The workout itself is only a piece of the training puzzle. It’s the time between intense workouts—the recovery—where athletes make their improvements. Generally, it takes 36–48 hours to recover from high intensity training. If athletes are doing too much too often, they become overtrained. Coaches can expect to see an increase in injuries, complaints about being sore more often, decreased performance, and higher levels of fatigue earlier in games. It’s always better to under train an athlete than overtrain. Err on the side of caution to get maximal results.

6. Strength training will stunt a young athlete’s growth.

This is another myth held over from a different time. On a daily basis, kids as young as seven years old are playing organized sports year round. They’re tackling, getting tackled, sliding, and falling. These loads on the body can have a much greater physical impact than a well-designed strength training program. Though we don’t usually begin training with weights with prepubescent athletes, they can benefit from body weight exercises such as push-ups, lunges, and sit-ups. This will increase muscular efficiency, speed up recovery, and improve coordination and overall speed.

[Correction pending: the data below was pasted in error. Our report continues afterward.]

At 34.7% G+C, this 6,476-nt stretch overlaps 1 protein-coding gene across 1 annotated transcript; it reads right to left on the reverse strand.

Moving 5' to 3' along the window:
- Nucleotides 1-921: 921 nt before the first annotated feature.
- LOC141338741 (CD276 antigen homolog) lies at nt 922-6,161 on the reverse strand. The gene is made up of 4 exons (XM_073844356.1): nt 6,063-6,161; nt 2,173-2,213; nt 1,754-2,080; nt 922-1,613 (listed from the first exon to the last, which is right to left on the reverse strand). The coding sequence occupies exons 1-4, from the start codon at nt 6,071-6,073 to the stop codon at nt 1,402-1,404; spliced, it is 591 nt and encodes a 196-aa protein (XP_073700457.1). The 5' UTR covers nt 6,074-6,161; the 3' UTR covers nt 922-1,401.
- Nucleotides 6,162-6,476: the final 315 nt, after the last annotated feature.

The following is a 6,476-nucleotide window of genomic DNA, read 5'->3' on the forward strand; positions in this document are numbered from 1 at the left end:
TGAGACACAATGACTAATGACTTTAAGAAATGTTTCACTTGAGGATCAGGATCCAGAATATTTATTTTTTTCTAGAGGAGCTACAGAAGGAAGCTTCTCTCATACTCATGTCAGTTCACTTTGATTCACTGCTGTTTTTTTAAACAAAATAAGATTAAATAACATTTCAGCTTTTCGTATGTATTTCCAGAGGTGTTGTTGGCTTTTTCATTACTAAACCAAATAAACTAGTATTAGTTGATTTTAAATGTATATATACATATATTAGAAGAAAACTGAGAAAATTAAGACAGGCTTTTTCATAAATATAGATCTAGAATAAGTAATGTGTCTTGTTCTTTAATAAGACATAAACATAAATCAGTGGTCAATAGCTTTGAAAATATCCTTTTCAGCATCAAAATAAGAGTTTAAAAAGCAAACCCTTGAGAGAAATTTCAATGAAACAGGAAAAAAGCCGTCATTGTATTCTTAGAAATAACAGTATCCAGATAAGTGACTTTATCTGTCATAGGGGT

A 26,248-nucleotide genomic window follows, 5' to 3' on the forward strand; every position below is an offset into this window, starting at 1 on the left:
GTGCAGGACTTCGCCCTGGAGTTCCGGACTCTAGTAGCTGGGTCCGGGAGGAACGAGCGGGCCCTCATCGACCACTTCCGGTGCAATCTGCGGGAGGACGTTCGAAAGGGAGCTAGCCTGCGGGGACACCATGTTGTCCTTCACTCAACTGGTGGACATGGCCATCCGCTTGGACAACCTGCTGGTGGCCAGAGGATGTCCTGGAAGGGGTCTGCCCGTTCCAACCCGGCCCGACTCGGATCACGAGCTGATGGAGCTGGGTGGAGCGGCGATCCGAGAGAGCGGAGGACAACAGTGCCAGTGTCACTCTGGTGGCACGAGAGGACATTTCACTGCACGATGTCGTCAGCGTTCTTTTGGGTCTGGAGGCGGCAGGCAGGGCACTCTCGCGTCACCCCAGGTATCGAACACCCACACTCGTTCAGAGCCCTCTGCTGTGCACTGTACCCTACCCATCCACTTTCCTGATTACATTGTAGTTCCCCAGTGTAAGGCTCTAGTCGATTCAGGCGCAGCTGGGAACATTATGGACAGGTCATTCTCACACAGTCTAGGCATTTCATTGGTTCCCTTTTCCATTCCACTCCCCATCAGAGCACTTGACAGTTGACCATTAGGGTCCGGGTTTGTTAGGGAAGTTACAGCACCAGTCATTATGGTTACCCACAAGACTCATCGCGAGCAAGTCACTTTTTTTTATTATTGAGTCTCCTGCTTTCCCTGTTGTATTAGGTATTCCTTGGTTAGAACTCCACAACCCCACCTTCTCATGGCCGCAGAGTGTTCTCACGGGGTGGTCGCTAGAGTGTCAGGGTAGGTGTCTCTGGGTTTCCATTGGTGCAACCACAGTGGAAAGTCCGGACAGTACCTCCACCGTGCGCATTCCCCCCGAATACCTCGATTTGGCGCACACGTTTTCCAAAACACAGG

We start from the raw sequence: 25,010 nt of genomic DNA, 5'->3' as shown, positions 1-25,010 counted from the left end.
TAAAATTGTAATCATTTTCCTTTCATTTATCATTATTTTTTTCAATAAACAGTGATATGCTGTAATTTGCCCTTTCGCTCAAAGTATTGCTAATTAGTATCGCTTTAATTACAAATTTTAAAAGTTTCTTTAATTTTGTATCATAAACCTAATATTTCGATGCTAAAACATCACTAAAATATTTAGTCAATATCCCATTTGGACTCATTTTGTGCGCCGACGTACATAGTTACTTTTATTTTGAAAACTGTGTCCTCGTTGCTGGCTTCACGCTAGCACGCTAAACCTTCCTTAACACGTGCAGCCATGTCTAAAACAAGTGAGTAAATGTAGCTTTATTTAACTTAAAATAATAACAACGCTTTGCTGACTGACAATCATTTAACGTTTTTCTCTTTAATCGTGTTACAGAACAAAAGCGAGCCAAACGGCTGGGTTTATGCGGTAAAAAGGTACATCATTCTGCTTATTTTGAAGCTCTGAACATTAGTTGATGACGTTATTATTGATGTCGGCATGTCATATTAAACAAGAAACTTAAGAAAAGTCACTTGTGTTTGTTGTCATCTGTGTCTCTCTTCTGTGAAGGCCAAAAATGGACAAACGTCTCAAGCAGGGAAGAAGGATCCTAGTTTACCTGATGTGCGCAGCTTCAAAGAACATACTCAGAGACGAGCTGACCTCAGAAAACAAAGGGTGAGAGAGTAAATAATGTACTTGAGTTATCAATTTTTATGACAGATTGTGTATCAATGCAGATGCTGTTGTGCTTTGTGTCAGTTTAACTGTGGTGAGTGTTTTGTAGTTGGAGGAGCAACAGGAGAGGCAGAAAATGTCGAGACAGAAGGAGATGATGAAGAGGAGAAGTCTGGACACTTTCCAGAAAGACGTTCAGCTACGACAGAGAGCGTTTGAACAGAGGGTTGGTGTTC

7. The harder the workout, the better the result.

Some athletes (and coaches) have this mentality that if a workout doesn’t reduce them to complete exhaustion and/or make them vomit, it wasn’t an effective workout. I can tell you that those who have this mentality probably see many injuries and frustrating performances. The purpose of a workout is to stimulate an adaptation by the body. If the body is forced to do too much work in a given time period, it will break down. The skill in coaching is to stimulate the adaptation in the body without reaching a point of diminishing returns.

8. Interval training is the same as speed training.

Repeatedly running 100s, 200s, etc. won’t improve top speeds. Even running repeat 40s with short recovery periods won’t improve acceleration and top speed. Speed work is defined as 2–8 seconds of maximal intensity running with full recovery. That means there should be at least two minutes of light dynamic movement between each effort. This goes against the experience of some coaches but is the only way to improve speed. An athlete must be able to focus on proper form and maintain intensity in order to get faster. If they don’t recover properly from each interval, they won’t be able to replicate proper mechanics with consistency and they can’t improve.